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To all Who Whined About 2020: Shut Up, History will Judge you Poorly

The statements I am making in this article to ring in 2021 have nothing to do with those who were disabled, or lost loved ones to the China Virus. This is more of an address and reflection upon those who whined that 2020 was the worst year in American history and other such overly dramatic declarations, especially those in the so-called “mainstream” media who are clueless as to how most of our nation lives on a daily basis.

America is not yet ready to fall nor fail, but once again it will be close. Our nation is not mourning the losses of thousands of troops in a war, the nation is economically injured but not crippled (yet), and our political leadership is no more or less incompetent than it was at other times in our nation’s history. I have listed a few brief examples of just how bad things have been in America’s past to give those whining about not being able to enjoy spring break something to reflect on.

The War of 1812, Torching of Washington, D.C.

The War of 1812 between a young United States and Great Britain had been a bloody stalemate with both sides trading body blows, but no decisive actions to determine a final outcome. After a series of raids however, it was thought America might lose the war, especially after the British landed in Maryland and defeated the small U.S. force at the Battle of Bladensburg. Yet despite this setback, Americans persevered, and eventually the war ended leading to a massive expansion of our nation.

The Battles of Manassas and Antietem

If anyone thought Abraham Lincoln slept well in 1862, they were gravely mistaken. After being misled as to the capabilities of the Confederate military leaders by his General staff at the start of the Civil War, the two disastrous battles at Manassas led up to the bloodiest confrontation of the war at Antietem.

Thousands of Americans were slaughtered on both sides of the battles and after Antietem it became abundantly clear to Lincoln that the incompetent General McClellan had to be removed from command because his hesitations and miscalculations could have cost the North any chance of winning the war. Despite the propaganda of the era that Antietem was a huge victory for the Union, Lincoln knew otherwise but pressed ahead with the Emancipation Proclamation to further weaken the support for the Confederacy and try to press the slight advantage the Union had to end the war.

Once again, despite massive hardship on the citizenry, our Republic survived, just barely.


The United States had just entered into World War II and it began on January 1, 1942 with a National Day of Prayer declared by President Roosevelt. He invited and was joined by Prime Minister Winston Churchill at the Christ Church in Alexandria, VA; the very same church that George Washington attended. It was an opportune time for the two nations which still believed that the Western version of economic and political freedom had to further unite to defeat a dark evil which was rapidly taking control of the world.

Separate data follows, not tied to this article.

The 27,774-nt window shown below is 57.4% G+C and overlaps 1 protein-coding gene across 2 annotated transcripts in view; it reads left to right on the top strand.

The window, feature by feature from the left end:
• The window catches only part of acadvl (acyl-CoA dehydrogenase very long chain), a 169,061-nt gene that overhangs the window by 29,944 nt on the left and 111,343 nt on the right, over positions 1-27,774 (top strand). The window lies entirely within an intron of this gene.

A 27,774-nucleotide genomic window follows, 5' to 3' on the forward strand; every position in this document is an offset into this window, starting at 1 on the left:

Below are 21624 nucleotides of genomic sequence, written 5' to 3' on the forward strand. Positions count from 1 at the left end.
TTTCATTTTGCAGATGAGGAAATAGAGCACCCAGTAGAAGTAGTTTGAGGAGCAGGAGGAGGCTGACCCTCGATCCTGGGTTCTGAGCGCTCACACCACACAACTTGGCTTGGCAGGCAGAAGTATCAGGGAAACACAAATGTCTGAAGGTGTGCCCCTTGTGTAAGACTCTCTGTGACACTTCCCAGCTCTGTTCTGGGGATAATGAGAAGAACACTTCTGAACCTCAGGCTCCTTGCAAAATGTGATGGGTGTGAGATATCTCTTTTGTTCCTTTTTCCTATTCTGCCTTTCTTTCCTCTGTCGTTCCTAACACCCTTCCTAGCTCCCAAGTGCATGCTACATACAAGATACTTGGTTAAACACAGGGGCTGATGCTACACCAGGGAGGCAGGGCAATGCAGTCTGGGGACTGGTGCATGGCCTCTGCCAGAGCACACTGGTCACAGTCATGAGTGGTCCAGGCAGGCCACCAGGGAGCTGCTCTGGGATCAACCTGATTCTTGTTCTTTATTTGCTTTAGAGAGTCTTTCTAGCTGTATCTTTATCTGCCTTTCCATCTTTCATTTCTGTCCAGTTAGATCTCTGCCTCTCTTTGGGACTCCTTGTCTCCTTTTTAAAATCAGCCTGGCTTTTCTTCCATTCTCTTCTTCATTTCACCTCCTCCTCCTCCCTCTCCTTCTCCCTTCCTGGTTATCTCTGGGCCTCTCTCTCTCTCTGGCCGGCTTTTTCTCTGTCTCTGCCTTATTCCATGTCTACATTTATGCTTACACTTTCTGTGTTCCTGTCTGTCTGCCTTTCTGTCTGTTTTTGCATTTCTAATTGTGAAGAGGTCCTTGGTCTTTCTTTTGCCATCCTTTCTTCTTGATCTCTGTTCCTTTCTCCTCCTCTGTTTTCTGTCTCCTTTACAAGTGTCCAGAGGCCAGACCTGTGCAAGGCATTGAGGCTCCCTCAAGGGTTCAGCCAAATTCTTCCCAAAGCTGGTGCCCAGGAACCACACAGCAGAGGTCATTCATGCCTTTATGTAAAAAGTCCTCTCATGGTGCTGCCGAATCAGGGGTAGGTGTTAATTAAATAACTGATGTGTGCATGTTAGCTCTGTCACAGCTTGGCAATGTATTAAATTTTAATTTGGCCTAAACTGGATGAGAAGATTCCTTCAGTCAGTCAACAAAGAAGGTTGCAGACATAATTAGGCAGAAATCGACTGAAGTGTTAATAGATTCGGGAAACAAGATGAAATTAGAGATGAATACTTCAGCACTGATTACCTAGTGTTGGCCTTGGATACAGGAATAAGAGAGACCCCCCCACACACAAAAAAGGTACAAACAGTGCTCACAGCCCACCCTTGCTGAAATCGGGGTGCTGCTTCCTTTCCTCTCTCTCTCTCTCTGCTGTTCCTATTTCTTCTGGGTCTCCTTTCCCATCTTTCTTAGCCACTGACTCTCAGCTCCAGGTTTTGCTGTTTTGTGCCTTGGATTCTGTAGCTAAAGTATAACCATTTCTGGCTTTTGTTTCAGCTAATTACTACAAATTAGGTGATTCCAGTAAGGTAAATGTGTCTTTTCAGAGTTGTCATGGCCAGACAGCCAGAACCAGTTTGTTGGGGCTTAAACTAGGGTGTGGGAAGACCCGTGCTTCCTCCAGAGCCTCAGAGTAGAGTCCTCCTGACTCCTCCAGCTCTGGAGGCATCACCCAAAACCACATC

Sadly, the war would not go well for the U.S. and our allies that year and despite the teachings of history, the Axis powers could have won the war. Thankfully their own arrogance and incompetence opened the door for the Allied powers to recover and win the war, but now without hardship. Just imagine the whining of the millennial class if they had to purchase daily necessities with a book of rationing stamps and follow a rationing chart like the one below:

Or much, much, worse, be one of the survivors of the Bataan Death March in 1942 where approximately 75,000 American and Filipino soldiers were force marched 65 miles in the jungle heat while watching their friends being bayoneted, shot, and tortured the entire march.

Our society is different now, and not in a good way. The people as a generalization have become soft. One hundred years ago a much deadlier pandemic broke out in the world known as the Spanish Flu and instead of being used as a tool of oppression to restrict the freedoms and rights of our countrymen, it was dealt with and life went on. There was no movement to restrict capitalism nor destroy the Constitution as there is now by many in our nation’s political leadership.

So please, don’t whine to me about the year 2020, history will judge those that have quite poorly.

America has had tougher times where we have almost lost everything, including our freedoms and our nation. Individually, yes, some of our neighbors had a horrid year, losing loved ones, jobs, and fearing for their futures. But as a country, as a united people, we have overcome these bad times and helped each other through these grim eras in our past.

I pray there is still enough American spirit left in our souls to handle the challenges our nation now face in the years ahead.

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